Zeitgeber- literally ‘time giver’.
Our daily rhythms and routines are governed and influenced by a number of factors. Internal factors set by hormonal levels and circadian rhythms such as sleep/wake cycles may operate at a cellular level and remain roughly consistent but not exactly in synch with a 24 hour clock. Zeitgebers exert influences on our internal ‘body clocks’.
Examples of physical zeitgebers are noise or daylight, social zeitgebers could be meal times or bed time rituals. Zeitgebers are very important to maintain synchronicity between an individual and their environment e.g. helping to conform to the 24 hour cycle that governs most people’s lives as work and other activities are arranged to start and finish at set times daily.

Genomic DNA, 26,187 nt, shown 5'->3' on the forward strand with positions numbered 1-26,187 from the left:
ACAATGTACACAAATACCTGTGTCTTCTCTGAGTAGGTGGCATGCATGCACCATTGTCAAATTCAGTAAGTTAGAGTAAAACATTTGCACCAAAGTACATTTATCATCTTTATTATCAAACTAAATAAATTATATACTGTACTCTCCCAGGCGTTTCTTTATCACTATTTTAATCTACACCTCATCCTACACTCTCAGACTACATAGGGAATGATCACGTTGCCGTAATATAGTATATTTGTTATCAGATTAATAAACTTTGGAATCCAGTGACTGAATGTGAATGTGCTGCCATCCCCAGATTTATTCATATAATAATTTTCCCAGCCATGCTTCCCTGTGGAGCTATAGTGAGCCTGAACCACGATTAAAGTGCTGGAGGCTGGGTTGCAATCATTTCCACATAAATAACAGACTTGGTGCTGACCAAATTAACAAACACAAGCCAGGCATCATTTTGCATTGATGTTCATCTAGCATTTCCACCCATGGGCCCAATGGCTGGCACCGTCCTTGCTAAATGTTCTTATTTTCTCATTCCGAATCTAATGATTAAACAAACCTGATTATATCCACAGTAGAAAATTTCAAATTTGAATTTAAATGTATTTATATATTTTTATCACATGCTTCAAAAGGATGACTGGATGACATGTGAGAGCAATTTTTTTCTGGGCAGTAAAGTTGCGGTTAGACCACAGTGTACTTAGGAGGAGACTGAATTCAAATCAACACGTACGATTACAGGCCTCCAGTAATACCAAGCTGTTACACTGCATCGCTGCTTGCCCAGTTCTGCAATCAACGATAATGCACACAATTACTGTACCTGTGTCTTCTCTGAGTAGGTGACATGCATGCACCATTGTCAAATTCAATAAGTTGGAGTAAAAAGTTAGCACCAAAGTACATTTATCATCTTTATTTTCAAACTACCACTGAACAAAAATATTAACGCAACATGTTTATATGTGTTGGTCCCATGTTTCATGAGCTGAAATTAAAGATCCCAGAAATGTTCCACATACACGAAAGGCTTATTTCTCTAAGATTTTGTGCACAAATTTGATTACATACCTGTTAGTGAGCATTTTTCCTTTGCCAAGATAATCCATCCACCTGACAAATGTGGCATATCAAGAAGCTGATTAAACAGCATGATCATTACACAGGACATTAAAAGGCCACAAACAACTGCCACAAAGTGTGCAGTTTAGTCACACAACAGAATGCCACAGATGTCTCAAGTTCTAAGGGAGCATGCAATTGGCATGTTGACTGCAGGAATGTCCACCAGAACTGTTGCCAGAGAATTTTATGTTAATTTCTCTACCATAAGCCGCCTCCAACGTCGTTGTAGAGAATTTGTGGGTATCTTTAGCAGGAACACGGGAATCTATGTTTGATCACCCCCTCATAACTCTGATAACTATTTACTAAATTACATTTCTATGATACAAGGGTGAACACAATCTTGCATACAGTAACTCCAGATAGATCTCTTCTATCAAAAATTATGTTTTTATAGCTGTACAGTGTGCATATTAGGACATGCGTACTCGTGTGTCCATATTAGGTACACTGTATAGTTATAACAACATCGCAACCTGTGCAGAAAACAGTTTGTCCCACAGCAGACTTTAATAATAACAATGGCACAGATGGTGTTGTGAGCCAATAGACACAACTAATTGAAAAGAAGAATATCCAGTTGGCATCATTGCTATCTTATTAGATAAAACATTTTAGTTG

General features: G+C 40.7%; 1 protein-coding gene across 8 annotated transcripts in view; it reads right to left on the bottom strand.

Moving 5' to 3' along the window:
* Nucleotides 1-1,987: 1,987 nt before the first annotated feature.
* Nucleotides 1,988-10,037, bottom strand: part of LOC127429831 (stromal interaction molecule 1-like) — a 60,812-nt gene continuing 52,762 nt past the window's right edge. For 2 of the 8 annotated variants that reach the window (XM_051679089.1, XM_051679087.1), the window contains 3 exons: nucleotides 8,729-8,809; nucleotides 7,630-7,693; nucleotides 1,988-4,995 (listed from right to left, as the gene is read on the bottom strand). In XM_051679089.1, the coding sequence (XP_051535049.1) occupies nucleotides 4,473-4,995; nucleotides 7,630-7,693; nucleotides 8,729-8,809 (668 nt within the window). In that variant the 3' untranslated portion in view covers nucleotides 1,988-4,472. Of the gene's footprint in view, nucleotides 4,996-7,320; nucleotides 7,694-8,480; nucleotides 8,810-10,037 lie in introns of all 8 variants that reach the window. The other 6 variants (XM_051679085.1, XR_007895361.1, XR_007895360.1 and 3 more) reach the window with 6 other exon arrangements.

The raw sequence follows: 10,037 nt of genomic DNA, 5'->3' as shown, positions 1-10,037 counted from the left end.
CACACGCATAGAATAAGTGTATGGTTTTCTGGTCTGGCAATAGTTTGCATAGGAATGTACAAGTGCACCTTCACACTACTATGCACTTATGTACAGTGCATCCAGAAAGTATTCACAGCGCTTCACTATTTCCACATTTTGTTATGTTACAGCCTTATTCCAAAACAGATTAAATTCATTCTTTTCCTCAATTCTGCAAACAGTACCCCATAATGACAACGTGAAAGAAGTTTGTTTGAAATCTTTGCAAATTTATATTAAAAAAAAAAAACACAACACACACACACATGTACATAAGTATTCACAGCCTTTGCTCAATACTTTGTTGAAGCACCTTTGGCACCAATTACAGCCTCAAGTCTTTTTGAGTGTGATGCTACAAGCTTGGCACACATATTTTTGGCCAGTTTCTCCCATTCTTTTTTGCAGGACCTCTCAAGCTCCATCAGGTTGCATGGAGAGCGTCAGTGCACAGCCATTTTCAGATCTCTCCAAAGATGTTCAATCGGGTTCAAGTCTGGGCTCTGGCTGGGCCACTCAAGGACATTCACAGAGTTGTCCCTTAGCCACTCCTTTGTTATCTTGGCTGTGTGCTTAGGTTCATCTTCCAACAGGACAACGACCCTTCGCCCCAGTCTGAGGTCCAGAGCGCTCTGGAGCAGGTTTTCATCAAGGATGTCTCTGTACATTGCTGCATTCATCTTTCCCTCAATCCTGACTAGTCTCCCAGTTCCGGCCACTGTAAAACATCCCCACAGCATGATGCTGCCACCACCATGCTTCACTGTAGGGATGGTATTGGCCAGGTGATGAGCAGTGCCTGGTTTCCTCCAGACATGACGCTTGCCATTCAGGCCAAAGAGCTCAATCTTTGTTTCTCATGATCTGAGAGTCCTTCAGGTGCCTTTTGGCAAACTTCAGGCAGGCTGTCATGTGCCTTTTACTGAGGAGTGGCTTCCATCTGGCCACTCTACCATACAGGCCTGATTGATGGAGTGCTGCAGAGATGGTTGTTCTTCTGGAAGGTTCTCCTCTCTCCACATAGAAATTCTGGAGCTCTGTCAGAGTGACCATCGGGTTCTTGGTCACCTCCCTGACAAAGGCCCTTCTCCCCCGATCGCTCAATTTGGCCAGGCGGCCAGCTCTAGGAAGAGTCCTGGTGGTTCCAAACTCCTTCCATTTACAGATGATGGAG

We can experience the disruption of this relationship when we travel across time zones and have ‘jet-lag’. Any disruption in zeitgebers, such as a traumatic life event, can lead to a period of instability as usual routines are disrupted, literally enough to disrupt internal rhythms as the expected prompts no longer occur- perhaps this is why family holidays are said to be one of the most stressful occasions!
Zeitgebers can be used to help ‘train’ into a desired pattern of daily life or to reinforce and maintain stability. In order to perform at our best we need to be in balance with our internal rhythms. Occupational therapists may find that considering the implications of this can be helpful when working with individuals, especially those who are in a disrupted situation, such as an acute admission to hospital.